We updated a previous comprehensive literature review which had examined CEAs conducted in Spain within the period 1983–2008 [18], [19], adding the studies published until September 2011. Briefly, this systematic review was conducted in PubMed/MEDLINE, SCOPUS, ISI Web of Knowledge, Databases of the Centre for Reviews and Dissemination (CRD), as well as Índice Médico Español (IME) and Índice Bibliográfico Español en Ciencias de la Salud (IBECS). Medical subject heading (MeSH) descriptors were used distributed into two blocks: economic evaluation and Spain. In addition, hand searches were carried out for reports from health technology assessment agencies and papers in specialized local journals partially included in the abovementioned databases. Reviews, editorials and abstracts of congresses were excluded.

Our selection of articles was based on the criteria of full economic evaluation (evaluations where both costs and health outcomes have been measured) of healthcare interventions. In particular, this study focuses on CEAs that use outcomes as a time-based summary measure of population health that captures both prolongation and health-related quality of life (e.g. quality-adjusted life-years [QALYs] or disability-adjusted life years [DALYs]), also known as “cost-utility analyses”. We selected this type of CEA because many decision-makers and researchers have recommended the QALY/DALY framework as the standard reference for cost-effectiveness [20], [21].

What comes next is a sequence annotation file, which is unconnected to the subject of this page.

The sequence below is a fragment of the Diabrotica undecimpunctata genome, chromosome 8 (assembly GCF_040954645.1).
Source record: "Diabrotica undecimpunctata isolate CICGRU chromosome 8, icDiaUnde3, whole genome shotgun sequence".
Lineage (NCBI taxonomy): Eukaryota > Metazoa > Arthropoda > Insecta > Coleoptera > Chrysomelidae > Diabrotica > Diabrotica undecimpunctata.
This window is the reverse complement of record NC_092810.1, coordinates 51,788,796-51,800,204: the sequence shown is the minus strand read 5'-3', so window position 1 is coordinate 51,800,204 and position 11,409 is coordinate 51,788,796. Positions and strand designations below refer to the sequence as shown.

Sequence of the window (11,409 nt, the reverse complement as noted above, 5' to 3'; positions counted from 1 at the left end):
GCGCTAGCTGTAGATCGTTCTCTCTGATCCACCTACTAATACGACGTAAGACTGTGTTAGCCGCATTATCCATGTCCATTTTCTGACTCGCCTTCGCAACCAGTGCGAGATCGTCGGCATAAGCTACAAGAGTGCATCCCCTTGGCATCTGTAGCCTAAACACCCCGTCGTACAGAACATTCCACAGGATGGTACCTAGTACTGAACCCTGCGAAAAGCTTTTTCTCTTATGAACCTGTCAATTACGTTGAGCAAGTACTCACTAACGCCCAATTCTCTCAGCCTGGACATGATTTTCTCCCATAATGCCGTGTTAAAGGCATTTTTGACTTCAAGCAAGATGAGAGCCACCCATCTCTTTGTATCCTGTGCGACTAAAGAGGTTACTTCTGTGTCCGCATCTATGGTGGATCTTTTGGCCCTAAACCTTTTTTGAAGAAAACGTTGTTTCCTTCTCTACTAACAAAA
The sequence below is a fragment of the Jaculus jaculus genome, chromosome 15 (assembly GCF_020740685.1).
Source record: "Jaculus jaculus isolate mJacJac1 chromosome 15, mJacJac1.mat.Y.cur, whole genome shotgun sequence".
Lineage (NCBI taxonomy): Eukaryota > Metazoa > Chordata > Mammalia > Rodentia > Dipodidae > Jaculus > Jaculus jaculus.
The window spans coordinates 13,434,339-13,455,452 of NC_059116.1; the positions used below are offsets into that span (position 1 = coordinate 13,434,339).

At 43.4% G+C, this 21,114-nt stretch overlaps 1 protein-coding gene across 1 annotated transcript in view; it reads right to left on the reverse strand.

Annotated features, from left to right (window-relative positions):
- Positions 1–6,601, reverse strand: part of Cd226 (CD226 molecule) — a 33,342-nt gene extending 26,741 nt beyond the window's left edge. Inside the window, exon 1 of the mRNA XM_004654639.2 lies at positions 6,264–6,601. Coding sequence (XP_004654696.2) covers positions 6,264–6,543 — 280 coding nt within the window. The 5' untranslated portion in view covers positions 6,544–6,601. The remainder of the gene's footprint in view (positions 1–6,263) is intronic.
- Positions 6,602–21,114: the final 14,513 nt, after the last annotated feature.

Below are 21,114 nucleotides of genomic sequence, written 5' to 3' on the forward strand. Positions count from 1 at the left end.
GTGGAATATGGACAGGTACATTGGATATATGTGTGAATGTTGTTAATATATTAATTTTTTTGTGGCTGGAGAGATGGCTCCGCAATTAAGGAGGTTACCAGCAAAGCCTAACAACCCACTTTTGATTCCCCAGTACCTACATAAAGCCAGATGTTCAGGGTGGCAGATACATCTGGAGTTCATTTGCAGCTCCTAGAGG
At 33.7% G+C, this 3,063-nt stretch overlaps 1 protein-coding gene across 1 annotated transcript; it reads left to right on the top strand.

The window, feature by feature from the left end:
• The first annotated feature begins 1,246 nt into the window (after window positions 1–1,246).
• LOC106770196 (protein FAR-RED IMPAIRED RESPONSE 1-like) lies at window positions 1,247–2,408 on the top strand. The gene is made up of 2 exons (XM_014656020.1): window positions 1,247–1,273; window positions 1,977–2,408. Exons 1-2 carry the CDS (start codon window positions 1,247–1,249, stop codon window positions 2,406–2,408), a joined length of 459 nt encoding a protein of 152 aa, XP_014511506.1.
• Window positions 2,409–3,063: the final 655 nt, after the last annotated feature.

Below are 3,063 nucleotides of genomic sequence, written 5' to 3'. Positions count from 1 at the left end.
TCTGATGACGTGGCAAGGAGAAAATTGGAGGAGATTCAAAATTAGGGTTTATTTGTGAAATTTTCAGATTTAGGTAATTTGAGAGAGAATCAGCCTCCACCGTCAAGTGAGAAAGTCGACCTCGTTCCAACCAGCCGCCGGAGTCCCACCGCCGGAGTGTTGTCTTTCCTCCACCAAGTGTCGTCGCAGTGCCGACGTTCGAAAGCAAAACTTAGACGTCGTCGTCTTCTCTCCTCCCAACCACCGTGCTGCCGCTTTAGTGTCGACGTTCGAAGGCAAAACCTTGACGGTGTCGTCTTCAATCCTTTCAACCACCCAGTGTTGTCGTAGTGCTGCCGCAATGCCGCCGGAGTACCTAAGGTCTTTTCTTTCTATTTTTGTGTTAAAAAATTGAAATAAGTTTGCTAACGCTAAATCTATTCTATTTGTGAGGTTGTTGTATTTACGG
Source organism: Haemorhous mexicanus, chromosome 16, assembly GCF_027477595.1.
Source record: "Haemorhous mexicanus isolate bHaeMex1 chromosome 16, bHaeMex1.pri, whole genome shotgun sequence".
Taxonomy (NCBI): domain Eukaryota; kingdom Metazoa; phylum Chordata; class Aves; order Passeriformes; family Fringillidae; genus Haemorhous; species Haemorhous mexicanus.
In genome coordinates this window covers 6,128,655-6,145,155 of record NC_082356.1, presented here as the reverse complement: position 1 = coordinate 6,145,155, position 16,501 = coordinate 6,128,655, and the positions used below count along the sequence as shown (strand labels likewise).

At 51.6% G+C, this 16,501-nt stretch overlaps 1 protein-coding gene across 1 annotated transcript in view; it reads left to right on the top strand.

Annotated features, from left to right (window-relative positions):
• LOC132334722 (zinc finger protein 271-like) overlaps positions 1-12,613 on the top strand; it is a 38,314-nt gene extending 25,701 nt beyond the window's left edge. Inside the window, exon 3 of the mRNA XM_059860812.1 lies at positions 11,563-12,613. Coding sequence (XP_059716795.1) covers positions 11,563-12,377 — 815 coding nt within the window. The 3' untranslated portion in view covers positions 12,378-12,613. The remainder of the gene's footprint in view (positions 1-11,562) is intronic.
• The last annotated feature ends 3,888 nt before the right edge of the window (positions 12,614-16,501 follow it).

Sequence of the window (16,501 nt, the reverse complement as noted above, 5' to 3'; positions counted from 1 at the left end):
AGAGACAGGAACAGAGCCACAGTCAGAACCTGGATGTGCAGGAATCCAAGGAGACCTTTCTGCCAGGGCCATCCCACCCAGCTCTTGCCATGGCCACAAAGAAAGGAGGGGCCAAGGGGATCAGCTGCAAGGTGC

Table 2. Ranking of most productive authors and their collaborative patterns.

Figure 3. Clusters of authors applying a threshold of two or more papers signed in coauthorship.

For each paper selected, we recorded the year of publication, the journal title, country of publishing editor (local or international), the name and surnames of the authors as well as their institutional affiliation. Journals were classified as medical and clinical journals (e.g. Current Medical Research and Opinion, Revista de Neurología, Clinical and Translational Oncology) or economics, health policy, and health services research journals (e.g. PharmacoEconomics, Gaceta Sanitaria, European Journal of Health Economics, reports of Health Technology Assessment).

The journals’ impact factor was obtained from the 2010 Journal Citation Reports (JCR) and was categorized into quartiles. We used the expanded Science Citation Index (ISI Web of Knowledge) to determine the extent to which each study has been cited in other publications. To homogenize authorship, we checked the signatures with which an individual appeared in two or more different forms, using coincidence in authors’ places of work as the basic criterion for normalization. In the case of institutions, we have unified the different variants to match the name recorded in the Spanish National Catalogue of Hospitals, the National Registry of Universities and public directories of institutions. Similarly, given that institutional names in many records included two or more institutions (e.g. university hospitals and academia; consulting firms and academia), we have proceeded to distinguish between these signatures by recording as many signatures as individual macroinstitutions could be identified for each bibliographic record. With this information we constructed a Microsoft Access database.

Indicators and Networks of Coauthorship and of Institutional Collaboration